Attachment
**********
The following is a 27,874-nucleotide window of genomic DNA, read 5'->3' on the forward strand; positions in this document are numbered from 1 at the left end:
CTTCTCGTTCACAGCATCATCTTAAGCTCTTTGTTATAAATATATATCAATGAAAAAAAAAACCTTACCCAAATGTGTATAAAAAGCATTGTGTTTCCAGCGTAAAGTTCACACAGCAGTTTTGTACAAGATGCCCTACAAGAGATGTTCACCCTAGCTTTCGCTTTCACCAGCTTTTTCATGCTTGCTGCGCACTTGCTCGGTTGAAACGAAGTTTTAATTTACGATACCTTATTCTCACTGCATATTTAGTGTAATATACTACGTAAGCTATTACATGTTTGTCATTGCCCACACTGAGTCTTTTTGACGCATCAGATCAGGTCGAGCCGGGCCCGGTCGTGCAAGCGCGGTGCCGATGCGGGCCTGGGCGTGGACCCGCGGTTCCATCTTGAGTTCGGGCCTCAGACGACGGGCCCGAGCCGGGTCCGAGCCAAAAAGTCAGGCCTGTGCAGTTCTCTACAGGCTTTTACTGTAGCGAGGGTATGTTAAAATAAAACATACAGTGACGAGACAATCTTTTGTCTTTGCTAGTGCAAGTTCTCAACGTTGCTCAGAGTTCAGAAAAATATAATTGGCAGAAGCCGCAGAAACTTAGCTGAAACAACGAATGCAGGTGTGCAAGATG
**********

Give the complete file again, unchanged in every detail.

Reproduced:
The following is a 27,874-nucleotide window of genomic DNA, read 5'->3' on the forward strand; positions in this document are numbered from 1 at the left end:
CTTCTCGTTCACAGCATCATCTTAAGCTCTTTGTTATAAATATATATCAATGAAAAAAAAAACCTTACCCAAATGTGTATAAAAAGCATTGTGTTTCCAGCGTAAAGTTCACACAGCAGTTTTGTACAAGATGCCCTACAAGAGATGTTCACCCTAGCTTTCGCTTTCACCAGCTTTTTCATGCTTGCTGCGCACTTGCTCGGTTGAAACGAAGTTTTAATTTACGATACCTTATTCTCACTGCATATTTAGTGTAATATACTACGTAAGCTATTACATGTTTGTCATTGCCCACACTGAGTCTTTTTGACGCATCAGATCAGGTCGAGCCGGGCCCGGTCGTGCAAGCGCGGTGCCGATGCGGGCCTGGGCGTGGACCCGCGGTTCCATCTTGAGTTCGGGCCTCAGACGACGGGCCCGAGCCGGGTCCGAGCCAAAAAGTCAGGCCTGTGCAGTTCTCTACAGGCTTTTACTGTAGCGAGGGTATGTTAAAATAAAACATACAGTGACGAGACAATCTTTTGTCTTTGCTAGTGCAAGTTCTCAACGTTGCTCAGAGTTCAGAAAAATATAATTGGCAGAAGCCGCAGAAACTTAGCTGAAACAACGAATGCAGGTGTGCAAGATG